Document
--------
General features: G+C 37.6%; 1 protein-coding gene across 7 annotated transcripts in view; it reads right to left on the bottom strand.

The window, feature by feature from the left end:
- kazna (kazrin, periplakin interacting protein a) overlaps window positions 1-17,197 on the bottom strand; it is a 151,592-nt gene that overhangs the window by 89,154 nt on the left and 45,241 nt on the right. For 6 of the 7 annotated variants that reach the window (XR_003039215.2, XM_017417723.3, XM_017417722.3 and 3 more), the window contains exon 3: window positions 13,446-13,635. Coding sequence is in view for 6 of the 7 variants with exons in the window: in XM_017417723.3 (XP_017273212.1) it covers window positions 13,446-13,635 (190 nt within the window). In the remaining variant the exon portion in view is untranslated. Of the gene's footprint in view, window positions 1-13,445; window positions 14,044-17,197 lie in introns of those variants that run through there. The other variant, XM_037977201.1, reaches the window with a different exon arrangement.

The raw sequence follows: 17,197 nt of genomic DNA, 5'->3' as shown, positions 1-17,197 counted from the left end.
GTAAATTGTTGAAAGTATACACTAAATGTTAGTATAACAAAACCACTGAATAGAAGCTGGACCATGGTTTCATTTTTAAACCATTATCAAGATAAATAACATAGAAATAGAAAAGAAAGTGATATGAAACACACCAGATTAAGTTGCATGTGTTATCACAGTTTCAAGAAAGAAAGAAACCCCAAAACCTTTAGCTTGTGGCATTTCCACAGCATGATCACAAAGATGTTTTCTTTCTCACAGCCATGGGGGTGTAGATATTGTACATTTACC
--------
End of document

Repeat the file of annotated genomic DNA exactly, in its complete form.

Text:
General features: G+C 37.6%; 1 protein-coding gene across 7 annotated transcripts in view; it reads right to left on the bottom strand.

The window, feature by feature from the left end:
- kazna (kazrin, periplakin interacting protein a) overlaps window positions 1-17,197 on the bottom strand; it is a 151,592-nt gene that overhangs the window by 89,154 nt on the left and 45,241 nt on the right. For 6 of the 7 annotated variants that reach the window (XR_003039215.2, XM_017417723.3, XM_017417722.3 and 3 more), the window contains exon 3: window positions 13,446-13,635. Coding sequence is in view for 6 of the 7 variants with exons in the window: in XM_017417723.3 (XP_017273212.1) it covers window positions 13,446-13,635 (190 nt within the window). In the remaining variant the exon portion in view is untranslated. Of the gene's footprint in view, window positions 1-13,445; window positions 14,044-17,197 lie in introns of those variants that run through there. The other variant, XM_037977201.1, reaches the window with a different exon arrangement.

The raw sequence follows: 17,197 nt of genomic DNA, 5'->3' as shown, positions 1-17,197 counted from the left end.
GTAAATTGTTGAAAGTATACACTAAATGTTAGTATAACAAAACCACTGAATAGAAGCTGGACCATGGTTTCATTTTTAAACCATTATCAAGATAAATAACATAGAAATAGAAAAGAAAGTGATATGAAACACACCAGATTAAGTTGCATGTGTTATCACAGTTTCAAGAAAGAAAGAAACCCCAAAACCTTTAGCTTGTGGCATTTCCACAGCATGATCACAAAGATGTTTTCTTTCTCACAGCCATGGGGGTGTAGATATTGTACATTTACC